Another big licensee mistake is not getting an option to renew the license agreement. Before I came to represent a client, it obtained a license for a well-known brand for pet products, a category for which the brand had no prior recognition. The client, however, failed to get an option to renew the License Agreement for an additional term. The client proceeded to build a great pet business under the brand, only to learn that the brand owner would not renew the License Agreement.
Do I have to register my trademark separately in each country in Europe?
The answer is no for the countries in the European Union. You can apply for a registration of your trademark for all countries in the European Union for one reasonable price that is far less than what you would pay for applications on a country-by-country basis.
Is it cheaper to let the other side to a contract prepare the first draft?
Clients often think that it is cheaper to let the other side draft the Agreement. That is almost always a mistake. You are likely to receive a one-sided agreement that will cost you far more to turn into a balanced, fair agreement than had your lawyer drafted it in the first place.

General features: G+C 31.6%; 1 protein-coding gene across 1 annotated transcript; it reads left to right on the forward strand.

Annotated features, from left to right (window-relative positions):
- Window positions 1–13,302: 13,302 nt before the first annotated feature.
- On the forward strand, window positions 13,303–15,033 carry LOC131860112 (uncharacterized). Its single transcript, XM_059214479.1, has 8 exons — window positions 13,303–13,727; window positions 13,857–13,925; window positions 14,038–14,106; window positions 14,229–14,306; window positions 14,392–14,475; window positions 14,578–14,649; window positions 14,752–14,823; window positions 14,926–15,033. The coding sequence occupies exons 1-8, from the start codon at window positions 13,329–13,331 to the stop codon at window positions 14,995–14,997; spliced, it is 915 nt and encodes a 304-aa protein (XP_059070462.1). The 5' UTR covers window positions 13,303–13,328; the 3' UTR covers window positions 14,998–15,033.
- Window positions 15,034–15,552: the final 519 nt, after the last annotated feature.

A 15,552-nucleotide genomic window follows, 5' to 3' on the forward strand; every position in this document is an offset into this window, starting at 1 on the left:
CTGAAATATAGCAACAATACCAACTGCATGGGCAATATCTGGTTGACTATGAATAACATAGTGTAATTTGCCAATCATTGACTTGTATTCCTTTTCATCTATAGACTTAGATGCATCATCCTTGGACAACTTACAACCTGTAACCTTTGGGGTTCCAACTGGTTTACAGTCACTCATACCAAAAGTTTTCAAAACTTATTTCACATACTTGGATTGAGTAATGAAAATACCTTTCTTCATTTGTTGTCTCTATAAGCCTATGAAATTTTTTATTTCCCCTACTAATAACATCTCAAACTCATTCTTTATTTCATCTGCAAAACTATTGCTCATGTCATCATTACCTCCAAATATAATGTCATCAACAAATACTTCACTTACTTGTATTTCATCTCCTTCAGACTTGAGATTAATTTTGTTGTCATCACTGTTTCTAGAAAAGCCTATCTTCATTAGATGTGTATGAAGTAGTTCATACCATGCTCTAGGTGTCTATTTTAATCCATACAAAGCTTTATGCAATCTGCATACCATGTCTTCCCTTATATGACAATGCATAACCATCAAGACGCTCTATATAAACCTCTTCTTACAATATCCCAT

Should I wait until I plan to sell products in China to register my trademarks in that country?
That is a huge mistake. If you have any thought of selling products in China, you should apply immediately to register your trademark there. If you don’t do that, a trademark pirate in China may register your trademark. In that event, you may need to buy the trademark from the pirate or engage in a costly lawsuit which you could well lose.
What is factoring?
Factoring has been a common, longstanding method of financing fashion businesses. The lender or “factor” advances monies against receivables on approved orders to brick-and-mortar retailers and also frequently guarantees the credit of the customer.
Why should I enter into a Shareholder Agreement or Operating Agreement for my company?
It is critical that you have a Shareholders Agreement if you form a corporation, and an Operating Agreement if you form a limited liability company. Those agreements typically set forth how the company will be managed, how shares or LLC membership interests may be transferred, rights and obligations on the death and disability of an owner, confidentiality obligations and often non-competition obligations. They are a bit like business prenuptial agreements. Once signed, the agreements can help avoid many problems and disputes down the road.
What is a collaboration agreement?
Collaboration agreements have become commonplace. They can take different forms. They can be a co-branding agreement in which products are sold under two brands. Or there can be a promotional agreement under which the name or likeness of a celebrity is used to promote a brand. Whether co-branding is a good business idea is a case-by-case decision. It can enhance both brands or dilute the principal brand involved.